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Demographics report card, Rodney Local Board area 2016

​This local board area is predominately rural, but is characterised by smaller townships and residential settlements, including Warkworth, Wellsford, Matakana, Leigh, Omaha, Huapai, Kumeu, Muriwai and Helensville.

Key features of Rodney include a proliferation of lifestyle blocks and holiday homes in certain areas, a large number of retirees, and the dominance of primary industries such as dairying, horticulture, winemaking and forestry.

Several regional parks of outstanding beauty are located in this local board area, such as Tawharanui, Mahurangi, Wenderholm, Scandrett, Atiu Creek, Te Arai and Pakiri.

Quick facts

  • 4% of regional population
  • 42.6 yrs Median age
  • 13,840 employees work in the local board area (2015) 
  • 91% European, 10% Māori, 3% Pacific, 3% Asian
  • 21% born overseas
  • $70,100 Median household income
  • 66% of residents employed
  • 31 schools ranging from decile 2 to 10 (2016)
  • 9162 businesses in the local board area (2015)


The Rodney Local Board area has experienced relatively high population growth in recent years. Between the 2006 and 2013 censuses, the population increased by 11 per cent, higher than the regional growth rate of 8 per cent during that time.

In 2013, the local population was slightly over-represented in the 65 and over age group, and under-represented in age groups between 15 and 64 years, when compared with the regional population. The median age was 42.6 years, higher than the regional median of 35.1 years.

The majority (79%) of residents were born in New Zealand, and of those born overseas, nearly half (45%) had been in New Zealand for 20 years or longer. Half of those born overseas were born in the United Kingdom.


In 2013, there were 20,058 households in the Rodney Local Board area, 4 per cent of the regional count. The median household income was $70,100, lower than the regional median of $76,500.

Home ownership was relatively high – almost three quarters (73%) of households owned the dwelling they lived in (including 21% who owned it in a family trust). The remaining 27% of households rented, and of these, the majority (98%) rented from private landlords.

Almost a third (31%) of households were couple-only and a further 31% were couples with children. One in five households (20%) were people living on their own.

Education and employment

Just under half (49%) of residents aged 15 years and over were employed full-time and a further 17 per cent employed part-time. Of those employed, a fifth (22%) were self-employed – the highest proportion across all mainland local board areas (Waiheke and Great Barrier were higher, at 27% and 31%).

Around 44 per cent were managers or professionals and a further 14 per cent were employed as technicians and trade workers.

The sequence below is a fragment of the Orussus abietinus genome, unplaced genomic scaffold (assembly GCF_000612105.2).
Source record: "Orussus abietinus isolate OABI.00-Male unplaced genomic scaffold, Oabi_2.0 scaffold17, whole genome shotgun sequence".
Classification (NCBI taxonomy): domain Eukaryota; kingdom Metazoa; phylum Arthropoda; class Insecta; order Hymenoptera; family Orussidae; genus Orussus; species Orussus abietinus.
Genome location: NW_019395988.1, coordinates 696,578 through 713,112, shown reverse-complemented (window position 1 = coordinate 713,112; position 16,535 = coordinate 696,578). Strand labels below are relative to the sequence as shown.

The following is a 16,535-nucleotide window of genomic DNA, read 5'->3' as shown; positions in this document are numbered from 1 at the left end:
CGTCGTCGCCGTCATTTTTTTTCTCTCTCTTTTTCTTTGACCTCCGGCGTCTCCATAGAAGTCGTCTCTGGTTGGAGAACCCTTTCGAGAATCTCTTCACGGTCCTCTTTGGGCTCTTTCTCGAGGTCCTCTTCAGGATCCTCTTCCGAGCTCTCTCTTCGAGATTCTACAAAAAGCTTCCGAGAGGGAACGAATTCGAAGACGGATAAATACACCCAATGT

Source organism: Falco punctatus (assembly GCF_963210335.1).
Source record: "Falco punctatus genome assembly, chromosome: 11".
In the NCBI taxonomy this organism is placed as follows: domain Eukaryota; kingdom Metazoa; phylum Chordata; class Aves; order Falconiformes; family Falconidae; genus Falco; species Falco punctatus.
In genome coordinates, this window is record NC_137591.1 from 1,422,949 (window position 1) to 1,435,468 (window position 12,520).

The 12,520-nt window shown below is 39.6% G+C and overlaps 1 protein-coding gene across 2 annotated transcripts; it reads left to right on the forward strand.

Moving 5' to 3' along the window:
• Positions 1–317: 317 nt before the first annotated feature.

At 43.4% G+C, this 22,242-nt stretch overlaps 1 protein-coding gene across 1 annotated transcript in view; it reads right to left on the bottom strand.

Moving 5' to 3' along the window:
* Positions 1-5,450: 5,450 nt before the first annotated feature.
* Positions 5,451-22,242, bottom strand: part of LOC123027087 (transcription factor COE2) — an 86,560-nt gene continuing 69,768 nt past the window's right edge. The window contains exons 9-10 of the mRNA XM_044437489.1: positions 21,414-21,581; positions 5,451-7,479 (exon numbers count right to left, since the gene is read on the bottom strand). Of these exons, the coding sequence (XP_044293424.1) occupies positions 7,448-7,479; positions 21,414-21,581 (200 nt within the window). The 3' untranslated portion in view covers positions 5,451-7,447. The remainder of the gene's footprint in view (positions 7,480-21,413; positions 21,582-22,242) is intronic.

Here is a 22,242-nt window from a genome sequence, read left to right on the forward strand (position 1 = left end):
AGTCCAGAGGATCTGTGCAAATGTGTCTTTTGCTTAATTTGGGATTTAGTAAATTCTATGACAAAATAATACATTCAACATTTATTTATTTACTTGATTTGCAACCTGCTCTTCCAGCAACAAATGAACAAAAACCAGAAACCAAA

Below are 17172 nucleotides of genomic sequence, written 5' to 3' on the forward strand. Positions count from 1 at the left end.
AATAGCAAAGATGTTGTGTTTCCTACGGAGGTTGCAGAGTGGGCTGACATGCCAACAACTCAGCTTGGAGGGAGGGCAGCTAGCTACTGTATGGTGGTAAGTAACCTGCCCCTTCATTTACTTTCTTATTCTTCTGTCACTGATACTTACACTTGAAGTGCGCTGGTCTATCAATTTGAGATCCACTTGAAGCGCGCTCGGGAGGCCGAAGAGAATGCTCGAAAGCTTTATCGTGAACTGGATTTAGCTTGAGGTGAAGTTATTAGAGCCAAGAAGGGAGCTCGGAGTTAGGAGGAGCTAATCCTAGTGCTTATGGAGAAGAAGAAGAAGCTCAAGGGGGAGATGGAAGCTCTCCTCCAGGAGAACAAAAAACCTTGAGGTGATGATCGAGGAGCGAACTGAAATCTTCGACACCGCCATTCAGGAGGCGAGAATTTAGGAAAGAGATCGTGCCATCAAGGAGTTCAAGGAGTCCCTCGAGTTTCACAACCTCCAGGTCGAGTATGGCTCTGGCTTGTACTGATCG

Slightly lower proportions of residents aged 15 years or over had higher formal education qualifications than across the region – for example in 2013, 18 per cent had gained a bachelor’s degree or higher, compared to 25 per cent regionally, and almost one fifth (19%) had no educational qualifications, compared with 25 per cent across the region.

Business in the local board

As at February 2015, the Rodney Local Board area accounted for 2 per cent of all employment and 5 per cent of businesses in Auckland.

A large proportion (39%) of Auckland’s businesses in the agriculture, forestry and fishing sector are located in the Rodney Local Board area (Franklin to the south has 38%). This sector has the second largest number of businesses within the area, after rental, hiring and real estate services, and is responsible for 11 per cent of local employment.The sector employing the largest number of people however is construction, with 13 per cent of the local board area’s employees.

During the period from 2010 to 2015, employment in the area grew by 12 per cent, adding 1490 jobs (compared to 13% growth across the region). This growth occurred over a number of sectors, with more than 250 jobs added in each of the manufacturing, retail trade, and accommodation and food services sectors. A loss of just over 300 jobs however occurred in the health care and social assistance sector.

Top five employment sectors (2015)

All data presented here is from the 2013 Census of Population and Dwellings, unless stated otherwise. The census allows respondents to identify with more than one ethnic group, hence the ethnicity percentages may sum to more than 100. ‘Business in the local board’ data is from Statistics New Zealand’s Business Demographic data. School data is provided by Auckland Council, using Ministry of Education information. A school’s decile rating indicates the extent to which it draws its students from lower socio-economic communities. Decile 1 schools are the 10 per cent of schools with the highest proportion of such students and decile 10 schools are the 10 per cent of schools with the lowest proportion.